Description of the holy bible – Part 21

Emeritus Prof. Mercy Olumide


God has communicated in many different ways. He revealed Himself to Moses from a burning bush (Ex. 3:4) and to Moses, Aaron, and Miriam out of a cloud (Num. 12:4, 5).

One of the most important ways that divine truths were given in the Old Testament was through the Angel of the Lord. Most Bible students perceive this heavenly messenger to be the pre-incarnate Christ Himself. For example, it is the Angel of the Lord that reassured Joshua on the eve of a battle (Josh. 5:13-15).

Inspiration of God’s Word
“As for Me,” says the Lord, “this is My covenant with them: My Spirit who is upon you, and My words which I have put in your mouth, shall not depart from your mouth, nor from the mouth of your descendants, nor from the mouth of your descendants’ descendants,” says the Lord, “from this time and forevermore.” (Isaiah 59:21)

The word inspiration is found but once in the New Testament. This occurs in Second Timothy 3:16, where Paul says, “All Scripture is given by inspiration of God,” literally “God-breathed.” Divine inspiration logically follows divine revelation. In revelation, God speaks to man’s ear, while by inspiration He guides the pen to ensure that the imparted message is correctly written down.

There are several ideas about the process of inspiration. One is called the natural theory. This says that the Bible authors were inspired in the same sense that William Shakespeare was inspired. Another theory, called the content theory, suggests that God merely gave the writer the main content or idea, allowing him to choose his own words to express that concept. In contrast, Jesus Himself said the very letters of the words were also chosen by God (Matt. 5:18). This position is referred to as the plenary-verbal view, which says that all (plenary) the very words (verbal) of the Bible are inspired by God. Jesus once told the devil that the Christian is to live by each of these inspired words (Matt 4:4). The Bible authors understood that their writings were being guided by the Spirit of God, even as they wrote them. Peter said this was true of the Old Testament authors (2 Pet. 1:20,21). He then stated that his own letters (1 and 2 Pet.) were inspired by God (2 Pet. 3:1,2). Finally, he pointed out that this was also true concerning Paul’s writings (2 Pet. 3:15,16).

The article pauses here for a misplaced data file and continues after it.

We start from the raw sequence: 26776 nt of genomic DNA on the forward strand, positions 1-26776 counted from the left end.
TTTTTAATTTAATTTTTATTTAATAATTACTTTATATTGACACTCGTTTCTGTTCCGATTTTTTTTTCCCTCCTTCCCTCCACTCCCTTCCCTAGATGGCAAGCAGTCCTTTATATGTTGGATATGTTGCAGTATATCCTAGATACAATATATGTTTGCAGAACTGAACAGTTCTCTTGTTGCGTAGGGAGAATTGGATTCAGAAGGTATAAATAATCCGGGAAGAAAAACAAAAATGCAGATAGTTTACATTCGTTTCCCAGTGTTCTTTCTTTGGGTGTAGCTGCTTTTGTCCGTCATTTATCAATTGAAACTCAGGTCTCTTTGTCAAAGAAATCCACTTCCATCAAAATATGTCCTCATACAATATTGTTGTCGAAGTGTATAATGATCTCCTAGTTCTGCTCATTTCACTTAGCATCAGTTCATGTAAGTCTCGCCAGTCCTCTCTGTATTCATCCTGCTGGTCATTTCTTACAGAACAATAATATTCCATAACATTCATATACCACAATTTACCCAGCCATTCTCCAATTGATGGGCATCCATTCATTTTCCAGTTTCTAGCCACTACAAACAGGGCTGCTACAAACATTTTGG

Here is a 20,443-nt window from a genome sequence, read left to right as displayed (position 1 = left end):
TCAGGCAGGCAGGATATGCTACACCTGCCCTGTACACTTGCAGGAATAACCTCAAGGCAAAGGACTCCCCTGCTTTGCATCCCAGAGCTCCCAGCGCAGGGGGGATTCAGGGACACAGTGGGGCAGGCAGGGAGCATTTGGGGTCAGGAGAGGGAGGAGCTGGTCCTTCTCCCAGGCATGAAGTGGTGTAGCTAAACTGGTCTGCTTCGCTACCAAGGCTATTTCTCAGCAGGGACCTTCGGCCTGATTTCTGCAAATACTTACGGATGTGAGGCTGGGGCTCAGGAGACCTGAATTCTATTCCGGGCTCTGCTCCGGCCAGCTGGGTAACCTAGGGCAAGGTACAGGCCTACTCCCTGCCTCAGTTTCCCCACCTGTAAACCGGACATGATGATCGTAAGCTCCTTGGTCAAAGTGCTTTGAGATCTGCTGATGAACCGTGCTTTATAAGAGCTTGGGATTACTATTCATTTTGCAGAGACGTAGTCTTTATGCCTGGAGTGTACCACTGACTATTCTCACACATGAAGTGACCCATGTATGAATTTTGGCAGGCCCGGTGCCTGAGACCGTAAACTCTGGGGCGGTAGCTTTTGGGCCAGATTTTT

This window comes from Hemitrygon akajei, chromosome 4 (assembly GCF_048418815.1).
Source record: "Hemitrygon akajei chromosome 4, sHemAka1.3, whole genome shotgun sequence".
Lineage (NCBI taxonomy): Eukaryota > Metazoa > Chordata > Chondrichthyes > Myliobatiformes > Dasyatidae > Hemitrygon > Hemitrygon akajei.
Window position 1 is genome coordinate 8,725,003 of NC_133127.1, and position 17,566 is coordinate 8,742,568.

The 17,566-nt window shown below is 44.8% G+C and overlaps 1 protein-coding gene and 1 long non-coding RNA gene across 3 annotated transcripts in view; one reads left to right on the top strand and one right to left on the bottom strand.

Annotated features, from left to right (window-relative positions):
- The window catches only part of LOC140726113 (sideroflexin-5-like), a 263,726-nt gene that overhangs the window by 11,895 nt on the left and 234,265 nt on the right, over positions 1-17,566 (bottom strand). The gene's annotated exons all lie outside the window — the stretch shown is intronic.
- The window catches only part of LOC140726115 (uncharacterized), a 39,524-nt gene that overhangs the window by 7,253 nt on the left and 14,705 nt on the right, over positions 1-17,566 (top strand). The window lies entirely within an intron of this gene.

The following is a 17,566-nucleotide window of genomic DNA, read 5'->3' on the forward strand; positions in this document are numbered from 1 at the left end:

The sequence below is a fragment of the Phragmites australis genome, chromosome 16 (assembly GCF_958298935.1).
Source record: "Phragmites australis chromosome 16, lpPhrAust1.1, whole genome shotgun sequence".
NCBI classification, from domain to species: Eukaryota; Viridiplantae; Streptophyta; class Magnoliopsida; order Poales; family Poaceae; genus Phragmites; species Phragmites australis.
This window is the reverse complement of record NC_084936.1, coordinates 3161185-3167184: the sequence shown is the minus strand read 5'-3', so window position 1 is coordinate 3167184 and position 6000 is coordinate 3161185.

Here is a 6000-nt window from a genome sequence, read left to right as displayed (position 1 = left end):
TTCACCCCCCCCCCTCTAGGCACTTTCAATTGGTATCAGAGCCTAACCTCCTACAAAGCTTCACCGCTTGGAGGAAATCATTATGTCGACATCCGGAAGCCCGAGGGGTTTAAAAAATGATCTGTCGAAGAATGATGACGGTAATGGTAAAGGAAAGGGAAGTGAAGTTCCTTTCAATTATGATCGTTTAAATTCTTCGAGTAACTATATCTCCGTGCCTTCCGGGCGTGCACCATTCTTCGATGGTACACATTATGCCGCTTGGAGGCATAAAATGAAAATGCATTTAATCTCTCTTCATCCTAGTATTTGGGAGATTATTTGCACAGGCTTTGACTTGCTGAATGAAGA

One final thing should be said about inspiration. Plenary-verbal inspiration does not guarantee the inspiration of any translation, but only of the original Hebrew and Greek manuscripts.
Illumination of God’s Word

“For the commandment is a lamp, and the law a light; reproofs of instruction are the way of life” (Prov. 6:23)“And on the Sabbath day we went out of the city to the riverside, where prayer was customarily made; and we sat down and spoke to the women who met there.14 Now a certain woman named Lydia heard us. She was a seller of purple from the city of Thyatira, who worshiped God. The Lord opened her heart to heed the things spoken by Paul.” (Acts 16:13,14)

Illumination is the last of three important steps taken by God in communicating His Word to us. The first step was revelation, which occurred when God spoke to the Bible authors. The second step was inspiration, that process whereby God guided them in correctly writing or uttering His message. But now, a third step is needed to provide understanding for men and women as they hear God’s revealed and inspired message.
Email:mercyolumide2004@yahoo.co.uk www.thebiblicalwomanhood.com Mobile: +234 803 344 6614; +234 808 123 7987

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Mercy Olumide
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